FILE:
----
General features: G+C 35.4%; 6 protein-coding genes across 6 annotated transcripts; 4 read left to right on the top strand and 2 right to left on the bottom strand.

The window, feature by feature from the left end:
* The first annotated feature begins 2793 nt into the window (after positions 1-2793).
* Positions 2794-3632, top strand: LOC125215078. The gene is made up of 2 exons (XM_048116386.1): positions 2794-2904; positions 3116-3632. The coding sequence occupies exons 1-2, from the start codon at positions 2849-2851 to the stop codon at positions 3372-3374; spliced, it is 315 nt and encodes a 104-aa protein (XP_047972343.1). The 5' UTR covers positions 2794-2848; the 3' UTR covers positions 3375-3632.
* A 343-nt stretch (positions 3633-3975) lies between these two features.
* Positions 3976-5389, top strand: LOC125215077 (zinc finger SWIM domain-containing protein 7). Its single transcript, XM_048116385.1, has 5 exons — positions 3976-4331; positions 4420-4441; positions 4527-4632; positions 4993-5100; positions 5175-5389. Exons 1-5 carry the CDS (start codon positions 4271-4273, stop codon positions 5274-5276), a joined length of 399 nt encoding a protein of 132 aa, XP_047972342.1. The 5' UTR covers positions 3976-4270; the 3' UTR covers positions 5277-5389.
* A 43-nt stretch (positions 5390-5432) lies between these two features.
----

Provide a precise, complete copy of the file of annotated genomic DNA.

General features: G+C 35.4%; 6 protein-coding genes across 6 annotated transcripts; 4 read left to right on the top strand and 2 right to left on the bottom strand.

The window, feature by feature from the left end:
* The first annotated feature begins 2793 nt into the window (after positions 1-2793).
* Positions 2794-3632, top strand: LOC125215078. The gene is made up of 2 exons (XM_048116386.1): positions 2794-2904; positions 3116-3632. The coding sequence occupies exons 1-2, from the start codon at positions 2849-2851 to the stop codon at positions 3372-3374; spliced, it is 315 nt and encodes a 104-aa protein (XP_047972343.1). The 5' UTR covers positions 2794-2848; the 3' UTR covers positions 3375-3632.
* A 343-nt stretch (positions 3633-3975) lies between these two features.
* Positions 3976-5389, top strand: LOC125215077 (zinc finger SWIM domain-containing protein 7). Its single transcript, XM_048116385.1, has 5 exons — positions 3976-4331; positions 4420-4441; positions 4527-4632; positions 4993-5100; positions 5175-5389. Exons 1-5 carry the CDS (start codon positions 4271-4273, stop codon positions 5274-5276), a joined length of 399 nt encoding a protein of 132 aa, XP_047972342.1. The 5' UTR covers positions 3976-4270; the 3' UTR covers positions 5277-5389.
* A 43-nt stretch (positions 5390-5432) lies between these two features.